Look for a switch on the rear of the door opening of the sliding door. When they turn on and off, the Body Computer thinks someone opened and closed a door, so it reactivates the speed-sensitive door locks. Here's a copy of my reply for a '91 - '95 model, but I think yours uses the same switches so see if this applies:
If the problem occurs more often when you turn left, which most do, it's the sliding door. If it does it more over bumps, it's more likely to be one of the front doors.
Sliding door: The switch is a black plastic piece at the back of the door opening, half way up. Open the door all the way, then use a pliers to pop the switch out. It will only come out about an inch, then hit the door. Slide the door most of the way forward to make room to remove the switch from behind the door. Pull slowly because if the connector comes off and the wiring harness falls inside the body, you'll have to remove the seats and side trim panel to get it back out!
The switch is auto-adjusting. It is over-adjusted from slamming the door too hard one too many times. Pull the switch from the connector. Tie the harness into a knot so it won't fall inside the body. To reset the switch, you need to support the body of the switch on a hard surface with a hole in it that the push-button can slide through. A half inch diameter hole in a 2"x4" block of wood is perfect. Use a small hammer, a block of wood, or some similar object to hit the connector end of the switch. The rippled body will slide through the round mounting ring. It normally moves too hard to do this by hand. Now if you look at the push button end, you'll see it's sticking out about a half inch more from the ring than before. For a little added insurance against this happening again, I like to put a little gray Mopar RTV sealant around the ridges that are exposed now on the switch body. The gray stuff works best because it gets relatively hard compared to the black stuff. You can find this at the Dodge dealer's Parts Dept. Other types of caulk or silicone sealers should work too.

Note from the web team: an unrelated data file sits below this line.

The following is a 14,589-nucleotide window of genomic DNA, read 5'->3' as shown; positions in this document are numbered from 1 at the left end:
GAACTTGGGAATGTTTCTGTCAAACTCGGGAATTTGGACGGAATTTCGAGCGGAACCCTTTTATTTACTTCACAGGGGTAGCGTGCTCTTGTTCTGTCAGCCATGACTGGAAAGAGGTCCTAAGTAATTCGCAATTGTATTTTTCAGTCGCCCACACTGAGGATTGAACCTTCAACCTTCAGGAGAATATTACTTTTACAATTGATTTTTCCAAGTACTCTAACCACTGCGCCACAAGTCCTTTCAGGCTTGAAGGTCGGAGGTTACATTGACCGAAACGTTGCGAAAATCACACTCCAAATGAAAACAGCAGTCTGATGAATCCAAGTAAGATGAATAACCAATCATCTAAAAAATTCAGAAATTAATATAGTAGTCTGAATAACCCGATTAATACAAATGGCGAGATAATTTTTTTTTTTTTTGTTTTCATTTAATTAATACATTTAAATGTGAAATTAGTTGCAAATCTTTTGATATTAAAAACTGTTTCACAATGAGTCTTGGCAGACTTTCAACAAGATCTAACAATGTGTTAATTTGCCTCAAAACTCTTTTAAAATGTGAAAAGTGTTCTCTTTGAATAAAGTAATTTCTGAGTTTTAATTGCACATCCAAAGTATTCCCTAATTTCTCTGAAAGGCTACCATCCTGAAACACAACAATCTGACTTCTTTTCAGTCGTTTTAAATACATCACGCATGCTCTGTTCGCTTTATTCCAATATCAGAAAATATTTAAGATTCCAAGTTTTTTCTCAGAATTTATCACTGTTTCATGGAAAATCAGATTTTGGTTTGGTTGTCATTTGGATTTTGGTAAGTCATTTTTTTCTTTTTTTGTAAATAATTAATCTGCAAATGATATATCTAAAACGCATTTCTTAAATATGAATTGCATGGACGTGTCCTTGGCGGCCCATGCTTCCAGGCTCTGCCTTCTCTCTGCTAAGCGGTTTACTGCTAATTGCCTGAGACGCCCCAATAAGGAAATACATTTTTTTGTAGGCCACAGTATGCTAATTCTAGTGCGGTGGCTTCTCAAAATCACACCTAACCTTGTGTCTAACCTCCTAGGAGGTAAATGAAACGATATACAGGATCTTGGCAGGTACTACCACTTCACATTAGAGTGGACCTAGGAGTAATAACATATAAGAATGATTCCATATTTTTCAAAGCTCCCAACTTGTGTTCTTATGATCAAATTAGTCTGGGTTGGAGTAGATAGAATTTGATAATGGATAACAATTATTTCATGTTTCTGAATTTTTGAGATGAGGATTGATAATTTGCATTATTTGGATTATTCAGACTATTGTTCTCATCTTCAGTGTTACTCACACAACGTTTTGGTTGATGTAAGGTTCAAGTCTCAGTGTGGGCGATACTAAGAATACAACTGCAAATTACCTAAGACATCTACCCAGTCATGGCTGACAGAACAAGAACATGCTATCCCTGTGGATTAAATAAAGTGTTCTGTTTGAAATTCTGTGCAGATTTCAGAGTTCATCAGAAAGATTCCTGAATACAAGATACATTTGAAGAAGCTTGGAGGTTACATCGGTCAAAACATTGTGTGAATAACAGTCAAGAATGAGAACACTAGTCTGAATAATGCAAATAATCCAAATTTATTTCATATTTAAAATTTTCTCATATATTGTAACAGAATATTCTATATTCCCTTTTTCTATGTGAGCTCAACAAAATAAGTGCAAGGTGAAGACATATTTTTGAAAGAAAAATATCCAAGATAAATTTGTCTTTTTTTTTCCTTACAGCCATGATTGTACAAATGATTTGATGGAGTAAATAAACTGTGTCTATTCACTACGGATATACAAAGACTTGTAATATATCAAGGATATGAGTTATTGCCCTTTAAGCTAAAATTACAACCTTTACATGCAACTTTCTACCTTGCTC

Plug the switch back into the connector and stick the switch back in the hole. You'll notice it pops in without much force. Once it's adjusted, the switch body will force the fingers on the mounting ring to expand. That's what holds it solidly in place. To adjust the switch, (now this is hard); close the door. The switch will slide through the mounting ring to its happy spot. When the RTV sealer sets up, that will help to hold it in adjustment. Slamming the door compresses the weather stripping and adjusts the switch. Then the weather stripping pushes the door back out against the latches. Slamming the door extra hard causes it to compress the weather stripping more than normal, and it pushes the switch in more than normal. Turning left causes this door to move out a little, triggering the switch.
Front doors: These are real easy. They are located on the rear of the door opening, just below the gold-colored door latch striker. They are also self adjusting, but the fix is easier. If you look closely at the push button, you will see a slightly rounded thin button and a tiny slot right under it at the end of the switch. Use a thin pick in that hole to pull the button out. It actually looks like a fat plastic nail, about an inch long. That nail slides into the switch body when it bottoms out when closing the door. That's the self-adjusting feature. To prevent this from happening again, I placed three washers under the head of the nail to act as spacers. M5 metric lock washers are the perfect size with the correct size hole. Three of them stacked up works great, and for a "professional" touch, I used black touch-up paint so the silver washers didn't stand out. When you started, the "nail head" was pushed all the way into the switch body. That's as far as it can go. With the three washers, the nail head will be sticking out about 1/4".
Friday, December 30th, 2011 AT 10:22 PM